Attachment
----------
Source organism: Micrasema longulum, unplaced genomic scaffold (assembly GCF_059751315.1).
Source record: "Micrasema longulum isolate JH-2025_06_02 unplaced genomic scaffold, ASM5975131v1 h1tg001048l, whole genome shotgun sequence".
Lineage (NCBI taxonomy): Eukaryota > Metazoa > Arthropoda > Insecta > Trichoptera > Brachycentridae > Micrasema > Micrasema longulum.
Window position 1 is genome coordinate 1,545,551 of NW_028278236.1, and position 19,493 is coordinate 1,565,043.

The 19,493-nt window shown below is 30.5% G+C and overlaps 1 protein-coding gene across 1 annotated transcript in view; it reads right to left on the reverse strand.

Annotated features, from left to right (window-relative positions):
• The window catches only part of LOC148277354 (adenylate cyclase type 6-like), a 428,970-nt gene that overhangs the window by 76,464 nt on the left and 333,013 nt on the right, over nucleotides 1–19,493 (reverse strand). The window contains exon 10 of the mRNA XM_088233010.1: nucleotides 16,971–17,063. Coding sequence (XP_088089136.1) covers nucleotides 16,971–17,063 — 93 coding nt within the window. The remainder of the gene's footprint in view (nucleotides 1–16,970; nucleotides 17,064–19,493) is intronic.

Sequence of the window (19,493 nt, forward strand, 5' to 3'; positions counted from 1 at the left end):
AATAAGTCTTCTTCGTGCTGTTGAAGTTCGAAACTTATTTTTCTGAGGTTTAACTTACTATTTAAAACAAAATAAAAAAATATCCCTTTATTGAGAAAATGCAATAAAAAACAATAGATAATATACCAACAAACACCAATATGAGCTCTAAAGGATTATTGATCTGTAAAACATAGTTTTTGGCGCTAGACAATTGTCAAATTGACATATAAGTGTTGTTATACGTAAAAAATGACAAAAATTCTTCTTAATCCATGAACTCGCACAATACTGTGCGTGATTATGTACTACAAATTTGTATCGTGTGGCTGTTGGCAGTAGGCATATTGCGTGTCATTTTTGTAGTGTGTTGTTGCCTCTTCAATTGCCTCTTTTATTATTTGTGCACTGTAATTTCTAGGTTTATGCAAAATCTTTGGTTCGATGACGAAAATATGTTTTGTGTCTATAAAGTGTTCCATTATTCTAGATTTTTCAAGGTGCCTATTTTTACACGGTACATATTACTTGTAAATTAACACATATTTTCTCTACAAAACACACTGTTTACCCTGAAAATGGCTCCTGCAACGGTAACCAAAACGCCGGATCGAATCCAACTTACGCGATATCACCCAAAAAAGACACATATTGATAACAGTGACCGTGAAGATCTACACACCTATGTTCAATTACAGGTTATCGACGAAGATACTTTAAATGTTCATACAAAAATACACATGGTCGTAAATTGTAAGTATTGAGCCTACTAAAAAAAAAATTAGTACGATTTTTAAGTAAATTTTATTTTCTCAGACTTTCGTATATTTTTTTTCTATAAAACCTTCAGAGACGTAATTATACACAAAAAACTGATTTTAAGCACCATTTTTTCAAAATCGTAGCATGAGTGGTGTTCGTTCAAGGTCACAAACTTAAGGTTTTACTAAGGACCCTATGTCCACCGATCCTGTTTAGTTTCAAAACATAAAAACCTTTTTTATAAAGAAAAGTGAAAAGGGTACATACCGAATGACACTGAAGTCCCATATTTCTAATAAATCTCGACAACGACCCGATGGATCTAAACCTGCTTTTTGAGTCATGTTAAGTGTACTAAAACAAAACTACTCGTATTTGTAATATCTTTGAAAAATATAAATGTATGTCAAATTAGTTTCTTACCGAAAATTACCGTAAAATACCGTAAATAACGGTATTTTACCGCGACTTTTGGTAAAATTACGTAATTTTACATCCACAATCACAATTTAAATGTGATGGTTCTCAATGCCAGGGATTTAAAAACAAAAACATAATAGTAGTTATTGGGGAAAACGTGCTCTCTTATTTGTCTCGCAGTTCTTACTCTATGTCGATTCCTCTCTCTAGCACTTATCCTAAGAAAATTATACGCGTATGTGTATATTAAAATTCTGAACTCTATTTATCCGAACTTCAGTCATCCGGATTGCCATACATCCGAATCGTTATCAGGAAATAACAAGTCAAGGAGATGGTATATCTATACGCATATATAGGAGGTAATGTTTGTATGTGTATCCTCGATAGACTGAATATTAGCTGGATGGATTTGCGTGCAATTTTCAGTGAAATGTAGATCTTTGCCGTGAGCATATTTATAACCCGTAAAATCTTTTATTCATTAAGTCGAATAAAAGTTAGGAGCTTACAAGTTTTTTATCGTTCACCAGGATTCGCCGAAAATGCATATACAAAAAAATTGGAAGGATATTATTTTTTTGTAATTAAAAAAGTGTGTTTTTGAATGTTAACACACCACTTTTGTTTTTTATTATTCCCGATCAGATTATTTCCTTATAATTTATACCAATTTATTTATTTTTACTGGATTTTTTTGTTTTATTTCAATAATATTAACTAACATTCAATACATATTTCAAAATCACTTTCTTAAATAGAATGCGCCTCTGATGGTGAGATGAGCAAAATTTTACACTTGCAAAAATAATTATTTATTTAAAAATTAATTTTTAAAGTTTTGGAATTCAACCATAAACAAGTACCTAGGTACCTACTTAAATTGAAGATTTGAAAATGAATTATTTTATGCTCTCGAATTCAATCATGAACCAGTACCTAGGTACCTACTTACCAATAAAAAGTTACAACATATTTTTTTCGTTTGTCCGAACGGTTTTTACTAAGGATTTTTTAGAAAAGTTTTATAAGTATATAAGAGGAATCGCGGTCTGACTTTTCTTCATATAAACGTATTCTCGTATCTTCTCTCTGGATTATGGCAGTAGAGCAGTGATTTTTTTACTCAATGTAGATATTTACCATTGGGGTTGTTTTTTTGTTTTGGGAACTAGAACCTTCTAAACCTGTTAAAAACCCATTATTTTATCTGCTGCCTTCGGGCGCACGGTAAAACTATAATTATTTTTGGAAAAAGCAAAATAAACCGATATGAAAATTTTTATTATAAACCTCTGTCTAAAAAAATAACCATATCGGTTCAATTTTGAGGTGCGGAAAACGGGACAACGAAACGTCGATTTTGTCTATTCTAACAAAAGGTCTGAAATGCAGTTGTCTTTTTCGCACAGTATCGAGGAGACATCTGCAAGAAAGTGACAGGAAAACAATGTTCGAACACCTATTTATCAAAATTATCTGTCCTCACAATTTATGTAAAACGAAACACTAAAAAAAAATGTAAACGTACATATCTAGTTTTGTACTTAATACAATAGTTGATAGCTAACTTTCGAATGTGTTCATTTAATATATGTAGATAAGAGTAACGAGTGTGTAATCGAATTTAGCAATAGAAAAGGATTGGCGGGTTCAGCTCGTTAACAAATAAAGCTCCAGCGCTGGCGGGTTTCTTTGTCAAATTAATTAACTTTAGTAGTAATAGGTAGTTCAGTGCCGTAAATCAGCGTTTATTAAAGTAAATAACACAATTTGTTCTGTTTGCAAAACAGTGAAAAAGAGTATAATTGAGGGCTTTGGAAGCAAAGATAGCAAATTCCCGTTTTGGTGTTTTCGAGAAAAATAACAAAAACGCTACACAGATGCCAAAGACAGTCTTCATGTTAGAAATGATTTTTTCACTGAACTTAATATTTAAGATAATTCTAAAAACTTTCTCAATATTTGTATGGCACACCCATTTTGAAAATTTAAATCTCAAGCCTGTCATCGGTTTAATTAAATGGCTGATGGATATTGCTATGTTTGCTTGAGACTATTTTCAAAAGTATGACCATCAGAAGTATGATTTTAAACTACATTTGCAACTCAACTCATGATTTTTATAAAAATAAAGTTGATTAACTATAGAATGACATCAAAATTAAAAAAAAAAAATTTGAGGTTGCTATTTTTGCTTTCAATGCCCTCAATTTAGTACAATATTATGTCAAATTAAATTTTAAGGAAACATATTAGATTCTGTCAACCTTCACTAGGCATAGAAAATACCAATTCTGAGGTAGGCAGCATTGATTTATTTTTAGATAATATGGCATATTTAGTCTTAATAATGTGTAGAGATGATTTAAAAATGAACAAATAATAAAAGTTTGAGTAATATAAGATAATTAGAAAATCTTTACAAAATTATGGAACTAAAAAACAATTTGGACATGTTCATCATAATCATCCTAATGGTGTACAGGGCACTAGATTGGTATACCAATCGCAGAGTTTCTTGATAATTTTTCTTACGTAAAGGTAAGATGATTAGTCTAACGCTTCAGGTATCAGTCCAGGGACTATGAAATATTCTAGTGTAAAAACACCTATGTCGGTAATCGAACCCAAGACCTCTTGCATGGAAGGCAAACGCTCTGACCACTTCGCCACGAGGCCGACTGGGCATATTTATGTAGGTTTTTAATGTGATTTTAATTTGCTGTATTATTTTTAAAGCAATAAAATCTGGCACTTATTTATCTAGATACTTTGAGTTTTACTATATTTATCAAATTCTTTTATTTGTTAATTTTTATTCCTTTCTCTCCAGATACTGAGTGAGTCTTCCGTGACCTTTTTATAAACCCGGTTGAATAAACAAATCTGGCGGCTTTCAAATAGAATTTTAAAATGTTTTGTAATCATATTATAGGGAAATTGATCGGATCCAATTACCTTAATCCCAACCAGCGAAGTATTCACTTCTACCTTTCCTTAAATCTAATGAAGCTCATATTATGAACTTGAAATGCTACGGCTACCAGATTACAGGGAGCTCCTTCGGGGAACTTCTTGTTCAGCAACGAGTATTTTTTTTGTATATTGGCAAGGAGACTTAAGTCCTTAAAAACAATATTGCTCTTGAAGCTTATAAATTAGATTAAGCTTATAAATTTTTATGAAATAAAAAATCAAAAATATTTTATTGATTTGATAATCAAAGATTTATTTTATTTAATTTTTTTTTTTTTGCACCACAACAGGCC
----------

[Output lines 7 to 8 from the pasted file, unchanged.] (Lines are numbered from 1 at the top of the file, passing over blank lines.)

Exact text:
• The window catches only part of LOC148277354 (adenylate cyclase type 6-like), a 428,970-nt gene that overhangs the window by 76,464 nt on the left and 333,013 nt on the right, over nucleotides 1–19,493 (reverse strand). The window contains exon 10 of the mRNA XM_088233010.1: nucleotides 16,971–17,063. Coding sequence (XP_088089136.1) covers nucleotides 16,971–17,063 — 93 coding nt within the window. The remainder of the gene's footprint in view (nucleotides 1–16,970; nucleotides 17,064–19,493) is intronic.

Sequence of the window (19,493 nt, forward strand, 5' to 3'; positions counted from 1 at the left end):